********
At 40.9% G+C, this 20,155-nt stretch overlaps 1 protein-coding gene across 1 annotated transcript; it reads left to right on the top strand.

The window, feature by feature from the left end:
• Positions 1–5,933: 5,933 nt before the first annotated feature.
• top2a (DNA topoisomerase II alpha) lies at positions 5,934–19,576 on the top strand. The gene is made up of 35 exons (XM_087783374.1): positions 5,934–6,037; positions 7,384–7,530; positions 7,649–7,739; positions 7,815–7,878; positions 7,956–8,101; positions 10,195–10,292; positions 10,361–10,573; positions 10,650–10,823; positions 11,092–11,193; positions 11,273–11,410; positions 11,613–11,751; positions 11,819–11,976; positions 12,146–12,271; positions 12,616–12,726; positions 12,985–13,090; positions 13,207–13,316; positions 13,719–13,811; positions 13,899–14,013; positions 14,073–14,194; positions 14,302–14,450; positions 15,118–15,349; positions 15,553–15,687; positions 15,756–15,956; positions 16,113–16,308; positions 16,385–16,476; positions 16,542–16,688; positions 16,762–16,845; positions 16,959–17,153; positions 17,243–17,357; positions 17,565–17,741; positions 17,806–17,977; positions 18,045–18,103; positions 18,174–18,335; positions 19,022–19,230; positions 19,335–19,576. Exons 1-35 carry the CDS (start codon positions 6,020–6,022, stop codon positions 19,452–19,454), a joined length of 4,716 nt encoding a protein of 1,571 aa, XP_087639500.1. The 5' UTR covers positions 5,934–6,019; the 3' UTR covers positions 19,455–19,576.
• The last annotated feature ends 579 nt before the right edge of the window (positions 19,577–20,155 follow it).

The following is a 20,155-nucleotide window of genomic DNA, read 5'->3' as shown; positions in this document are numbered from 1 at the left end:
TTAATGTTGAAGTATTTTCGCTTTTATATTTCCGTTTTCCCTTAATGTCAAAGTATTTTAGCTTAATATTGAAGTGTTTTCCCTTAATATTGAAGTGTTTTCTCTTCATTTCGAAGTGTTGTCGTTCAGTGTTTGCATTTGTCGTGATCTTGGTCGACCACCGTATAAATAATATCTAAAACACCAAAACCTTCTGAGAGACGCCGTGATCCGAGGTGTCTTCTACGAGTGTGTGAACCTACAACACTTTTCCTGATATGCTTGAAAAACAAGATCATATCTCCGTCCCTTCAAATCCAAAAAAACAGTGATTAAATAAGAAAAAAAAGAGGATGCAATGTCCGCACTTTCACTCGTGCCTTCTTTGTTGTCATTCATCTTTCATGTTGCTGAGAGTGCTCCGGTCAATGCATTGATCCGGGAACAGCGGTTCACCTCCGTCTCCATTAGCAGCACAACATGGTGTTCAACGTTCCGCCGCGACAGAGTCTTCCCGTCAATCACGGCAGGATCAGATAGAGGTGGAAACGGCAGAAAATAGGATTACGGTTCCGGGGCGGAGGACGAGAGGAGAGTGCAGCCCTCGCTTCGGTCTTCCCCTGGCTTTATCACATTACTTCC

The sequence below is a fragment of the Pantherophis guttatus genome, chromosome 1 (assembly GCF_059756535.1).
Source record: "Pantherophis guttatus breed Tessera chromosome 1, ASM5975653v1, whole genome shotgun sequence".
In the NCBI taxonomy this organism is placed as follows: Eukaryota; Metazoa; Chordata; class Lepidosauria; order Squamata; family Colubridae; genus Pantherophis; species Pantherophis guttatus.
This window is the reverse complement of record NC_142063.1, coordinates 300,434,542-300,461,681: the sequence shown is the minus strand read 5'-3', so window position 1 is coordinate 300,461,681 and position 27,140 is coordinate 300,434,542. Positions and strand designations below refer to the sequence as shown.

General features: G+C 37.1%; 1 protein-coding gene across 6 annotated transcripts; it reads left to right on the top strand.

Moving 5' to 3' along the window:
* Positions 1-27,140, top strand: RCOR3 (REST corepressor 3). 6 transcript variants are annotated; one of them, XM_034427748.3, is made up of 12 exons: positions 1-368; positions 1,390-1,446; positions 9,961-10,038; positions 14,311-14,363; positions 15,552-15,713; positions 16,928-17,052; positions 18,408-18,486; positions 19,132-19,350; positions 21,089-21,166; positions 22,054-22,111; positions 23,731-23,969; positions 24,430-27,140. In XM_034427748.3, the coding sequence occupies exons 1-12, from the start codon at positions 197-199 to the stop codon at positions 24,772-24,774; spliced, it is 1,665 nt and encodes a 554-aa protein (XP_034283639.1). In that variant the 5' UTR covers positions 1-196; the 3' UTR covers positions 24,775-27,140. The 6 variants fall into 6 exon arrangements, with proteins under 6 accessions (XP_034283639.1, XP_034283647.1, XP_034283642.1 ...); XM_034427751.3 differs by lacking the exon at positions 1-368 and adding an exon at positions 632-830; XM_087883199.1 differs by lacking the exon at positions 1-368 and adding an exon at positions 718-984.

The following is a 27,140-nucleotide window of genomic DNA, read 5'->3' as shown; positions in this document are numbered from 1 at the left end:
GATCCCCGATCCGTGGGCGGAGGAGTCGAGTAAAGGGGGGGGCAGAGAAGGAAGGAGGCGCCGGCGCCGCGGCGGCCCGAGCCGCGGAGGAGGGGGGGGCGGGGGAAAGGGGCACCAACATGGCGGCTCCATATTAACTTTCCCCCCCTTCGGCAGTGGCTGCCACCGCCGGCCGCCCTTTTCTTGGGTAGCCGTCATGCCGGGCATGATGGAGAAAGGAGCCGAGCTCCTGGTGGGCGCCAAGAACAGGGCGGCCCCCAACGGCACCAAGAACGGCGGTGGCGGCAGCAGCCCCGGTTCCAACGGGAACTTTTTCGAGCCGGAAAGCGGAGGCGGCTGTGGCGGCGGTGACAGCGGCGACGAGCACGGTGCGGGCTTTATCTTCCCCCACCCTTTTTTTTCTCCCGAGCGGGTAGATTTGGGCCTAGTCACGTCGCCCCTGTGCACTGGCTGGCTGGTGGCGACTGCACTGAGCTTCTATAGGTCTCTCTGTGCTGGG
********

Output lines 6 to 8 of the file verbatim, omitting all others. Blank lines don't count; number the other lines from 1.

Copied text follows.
The following is a 20,155-nucleotide window of genomic DNA, read 5'->3' as shown; positions in this document are numbered from 1 at the left end:
TTAATGTTGAAGTATTTTCGCTTTTATATTTCCGTTTTCCCTTAATGTCAAAGTATTTTAGCTTAATATTGAAGTGTTTTCCCTTAATATTGAAGTGTTTTCTCTTCATTTCGAAGTGTTGTCGTTCAGTGTTTGCATTTGTCGTGATCTTGGTCGACCACCGTATAAATAATATCTAAAACACCAAAACCTTCTGAGAGACGCCGTGATCCGAGGTGTCTTCTACGAGTGTGTGAACCTACAACACTTTTCCTGATATGCTTGAAAAACAAGATCATATCTCCGTCCCTTCAAATCCAAAAAAACAGTGATTAAATAAGAAAAAAAAGAGGATGCAATGTCCGCACTTTCACTCGTGCCTTCTTTGTTGTCATTCATCTTTCATGTTGCTGAGAGTGCTCCGGTCAATGCATTGATCCGGGAACAGCGGTTCACCTCCGTCTCCATTAGCAGCACAACATGGTGTTCAACGTTCCGCCGCGACAGAGTCTTCCCGTCAATCACGGCAGGATCAGATAGAGGTGGAAACGGCAGAAAATAGGATTACGGTTCCGGGGCGGAGGACGAGAGGAGAGTGCAGCCCTCGCTTCGGTCTTCCCCTGGCTTTATCACATTACTTCC

The sequence below is a fragment of the Pantherophis guttatus genome, chromosome 1 (assembly GCF_059756535.1).